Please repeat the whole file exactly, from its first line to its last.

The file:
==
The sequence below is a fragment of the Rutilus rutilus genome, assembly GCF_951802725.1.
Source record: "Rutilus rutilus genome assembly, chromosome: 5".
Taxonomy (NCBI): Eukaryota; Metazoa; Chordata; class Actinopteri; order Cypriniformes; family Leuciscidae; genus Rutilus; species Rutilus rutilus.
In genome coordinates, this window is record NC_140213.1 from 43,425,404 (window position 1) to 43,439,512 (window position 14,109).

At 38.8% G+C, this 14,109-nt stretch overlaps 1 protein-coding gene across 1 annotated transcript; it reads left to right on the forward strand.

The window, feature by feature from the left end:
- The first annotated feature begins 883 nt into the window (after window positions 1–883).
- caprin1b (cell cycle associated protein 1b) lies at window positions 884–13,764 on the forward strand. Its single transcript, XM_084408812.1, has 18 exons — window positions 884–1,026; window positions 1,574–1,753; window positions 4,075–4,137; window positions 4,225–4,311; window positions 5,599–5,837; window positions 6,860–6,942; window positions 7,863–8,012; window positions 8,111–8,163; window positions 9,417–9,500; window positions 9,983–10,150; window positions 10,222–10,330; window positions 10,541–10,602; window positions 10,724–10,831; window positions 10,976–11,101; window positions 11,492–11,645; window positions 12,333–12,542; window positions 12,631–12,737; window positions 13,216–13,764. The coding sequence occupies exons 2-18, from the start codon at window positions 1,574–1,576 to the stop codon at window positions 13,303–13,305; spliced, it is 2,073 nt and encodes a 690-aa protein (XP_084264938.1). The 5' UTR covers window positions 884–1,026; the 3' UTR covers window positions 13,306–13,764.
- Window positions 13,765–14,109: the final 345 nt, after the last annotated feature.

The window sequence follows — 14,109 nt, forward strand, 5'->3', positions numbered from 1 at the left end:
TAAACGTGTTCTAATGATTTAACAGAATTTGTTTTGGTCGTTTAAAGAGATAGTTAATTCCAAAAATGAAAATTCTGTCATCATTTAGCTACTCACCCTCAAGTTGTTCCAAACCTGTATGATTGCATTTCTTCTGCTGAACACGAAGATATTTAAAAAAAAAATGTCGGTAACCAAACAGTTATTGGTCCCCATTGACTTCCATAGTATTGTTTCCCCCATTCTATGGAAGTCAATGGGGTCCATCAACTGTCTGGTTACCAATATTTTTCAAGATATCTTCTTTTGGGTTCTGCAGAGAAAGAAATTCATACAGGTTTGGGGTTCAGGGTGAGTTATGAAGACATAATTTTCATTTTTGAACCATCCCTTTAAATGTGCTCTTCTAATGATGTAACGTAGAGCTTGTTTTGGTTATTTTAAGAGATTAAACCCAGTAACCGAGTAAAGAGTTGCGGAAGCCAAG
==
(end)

The sequence below is a fragment of the Rutilus rutilus genome, assembly GCF_951802725.1.
Source record: "Rutilus rutilus genome assembly, chromosome: 5".
Taxonomy (NCBI): Eukaryota; Metazoa; Chordata; class Actinopteri; order Cypriniformes; family Leuciscidae; genus Rutilus; species Rutilus rutilus.
In genome coordinates, this window is record NC_140213.1 from 43,425,404 (window position 1) to 43,439,512 (window position 14,109).

At 38.8% G+C, this 14,109-nt stretch overlaps 1 protein-coding gene across 1 annotated transcript; it reads left to right on the forward strand.

The window, feature by feature from the left end:
- The first annotated feature begins 883 nt into the window (after window positions 1–883).
- caprin1b (cell cycle associated protein 1b) lies at window positions 884–13,764 on the forward strand. Its single transcript, XM_084408812.1, has 18 exons — window positions 884–1,026; window positions 1,574–1,753; window positions 4,075–4,137; window positions 4,225–4,311; window positions 5,599–5,837; window positions 6,860–6,942; window positions 7,863–8,012; window positions 8,111–8,163; window positions 9,417–9,500; window positions 9,983–10,150; window positions 10,222–10,330; window positions 10,541–10,602; window positions 10,724–10,831; window positions 10,976–11,101; window positions 11,492–11,645; window positions 12,333–12,542; window positions 12,631–12,737; window positions 13,216–13,764. The coding sequence occupies exons 2-18, from the start codon at window positions 1,574–1,576 to the stop codon at window positions 13,303–13,305; spliced, it is 2,073 nt and encodes a 690-aa protein (XP_084264938.1). The 5' UTR covers window positions 884–1,026; the 3' UTR covers window positions 13,306–13,764.
- Window positions 13,765–14,109: the final 345 nt, after the last annotated feature.

The window sequence follows — 14,109 nt, forward strand, 5'->3', positions numbered from 1 at the left end:
TAAACGTGTTCTAATGATTTAACAGAATTTGTTTTGGTCGTTTAAAGAGATAGTTAATTCCAAAAATGAAAATTCTGTCATCATTTAGCTACTCACCCTCAAGTTGTTCCAAACCTGTATGATTGCATTTCTTCTGCTGAACACGAAGATATTTAAAAAAAAAATGTCGGTAACCAAACAGTTATTGGTCCCCATTGACTTCCATAGTATTGTTTCCCCCATTCTATGGAAGTCAATGGGGTCCATCAACTGTCTGGTTACCAATATTTTTCAAGATATCTTCTTTTGGGTTCTGCAGAGAAAGAAATTCATACAGGTTTGGGGTTCAGGGTGAGTTATGAAGACATAATTTTCATTTTTGAACCATCCCTTTAAATGTGCTCTTCTAATGATGTAACGTAGAGCTTGTTTTGGTTATTTTAAGAGATTAAACCCAGTAACCGAGTAAAGAGTTGCGGAAGCCAAG